Libya was in the news along with its leader Muammar Gaddafi as he presided over a parade of Soviet military hardware in Tripoli. The show, including 200 new tanks, was intended to mark the fifth anniversary of the coup that had given Gadaffi his power.
In football it was a big week for Ray Kennedy, Reds legend in the making. The former Arsenal centre-forward was now a Liverpool player and on the last day of August he made his debut in place of the injured John Toshack, scoring the opener in a 3-0 win away to Chelsea. Phil Boersma bagged the other two goals at Stamford Bridge that day.
Kennedy had signed the previous month but that news almost went unnoticed because of another announcement made by the club that day. Merseyside was shaken as Bill Shankly’s shock retirement was announced by the club. Shanks made certain he gave Kennedy a glowing reference before he left, saying: “There’s no doubt Kennedy will do a good job for Liverpool. He’s big, brave and strong. His signing means that we now have the greatest strength in depth that we have ever had. He’ll cause plenty of trouble to defences, he fights all the way and he was at the top of my list of my wanted men. Maybe it will be said that one of the last things I did at this club was a to sign a great new player.”
Kennedy also scored in his next game, his home debut, but by the end of that first season his haul was 5 goals in 25 league appearances. Toshack’s return to fitness meant Kennedy’s appearances were limited and his goal record wasn’t as good as might have been expected for a centre-forward.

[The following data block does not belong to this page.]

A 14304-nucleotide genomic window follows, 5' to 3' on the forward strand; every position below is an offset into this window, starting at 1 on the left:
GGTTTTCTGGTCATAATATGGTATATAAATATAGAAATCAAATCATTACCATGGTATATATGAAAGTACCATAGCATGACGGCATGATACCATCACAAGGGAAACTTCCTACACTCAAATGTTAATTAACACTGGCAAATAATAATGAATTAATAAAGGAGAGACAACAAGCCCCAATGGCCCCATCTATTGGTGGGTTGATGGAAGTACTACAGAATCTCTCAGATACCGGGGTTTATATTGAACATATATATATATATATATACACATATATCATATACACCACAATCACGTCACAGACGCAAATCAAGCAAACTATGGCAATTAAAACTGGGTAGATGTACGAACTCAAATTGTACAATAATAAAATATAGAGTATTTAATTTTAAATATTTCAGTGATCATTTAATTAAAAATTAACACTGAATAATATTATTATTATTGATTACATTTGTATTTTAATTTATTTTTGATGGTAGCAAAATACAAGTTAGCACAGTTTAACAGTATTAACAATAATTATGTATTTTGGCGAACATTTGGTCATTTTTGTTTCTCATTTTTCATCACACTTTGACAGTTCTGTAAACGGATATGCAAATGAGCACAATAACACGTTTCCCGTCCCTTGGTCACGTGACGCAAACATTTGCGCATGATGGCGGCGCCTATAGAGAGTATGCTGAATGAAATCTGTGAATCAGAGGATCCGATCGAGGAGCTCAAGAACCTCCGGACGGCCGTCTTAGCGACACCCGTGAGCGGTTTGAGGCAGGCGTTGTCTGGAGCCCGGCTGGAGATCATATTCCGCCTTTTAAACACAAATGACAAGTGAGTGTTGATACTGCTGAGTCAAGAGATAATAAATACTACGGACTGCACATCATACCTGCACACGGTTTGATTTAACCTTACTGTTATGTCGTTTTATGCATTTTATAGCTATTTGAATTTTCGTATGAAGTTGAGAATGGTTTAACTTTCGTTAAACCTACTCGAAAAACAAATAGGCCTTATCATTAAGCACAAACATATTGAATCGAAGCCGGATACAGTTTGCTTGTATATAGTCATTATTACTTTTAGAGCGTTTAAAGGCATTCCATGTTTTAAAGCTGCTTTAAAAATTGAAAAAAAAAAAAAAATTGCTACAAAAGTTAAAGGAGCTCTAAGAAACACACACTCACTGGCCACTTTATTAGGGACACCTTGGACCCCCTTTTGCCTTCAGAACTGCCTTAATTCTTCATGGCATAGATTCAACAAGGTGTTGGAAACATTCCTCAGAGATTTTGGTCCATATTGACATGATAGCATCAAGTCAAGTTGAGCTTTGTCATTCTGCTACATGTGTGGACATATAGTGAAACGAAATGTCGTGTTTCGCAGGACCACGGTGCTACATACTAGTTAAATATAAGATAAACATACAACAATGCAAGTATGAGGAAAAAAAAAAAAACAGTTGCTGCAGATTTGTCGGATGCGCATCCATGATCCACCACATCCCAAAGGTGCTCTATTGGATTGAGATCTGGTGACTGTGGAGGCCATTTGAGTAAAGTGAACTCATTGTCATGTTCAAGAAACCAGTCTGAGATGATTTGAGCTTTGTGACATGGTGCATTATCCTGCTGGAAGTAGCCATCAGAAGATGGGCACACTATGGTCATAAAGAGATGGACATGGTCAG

It was in the winter of the following season that Bob Paisley switched him to the left side of midfield, a switch that Kennedy grasped with both hands, making the new position his own and picking up three European Cup winners’ medals in the process as well as receiving recognition by his country with his first caps for England. He made his last appearance for Liverpool at the end of 1981, having played just under 400 games for the club. He would later be diagnosed with Parkinson’s disease, the early stages of which had – unknown to him or anyone at the club – been present during his playing days at Anfield.
Ray remains a legend in the eyes of both Liverpool and Arsenal fans, as was shown to the world in 2009 when both sets of fans held up a mosaic ahead of a clash at Anfield – the Arsenal fans holding up the number 10 they remember him for, Liverpool fans the number 5 he made his own as he helped Bob conquer Europe.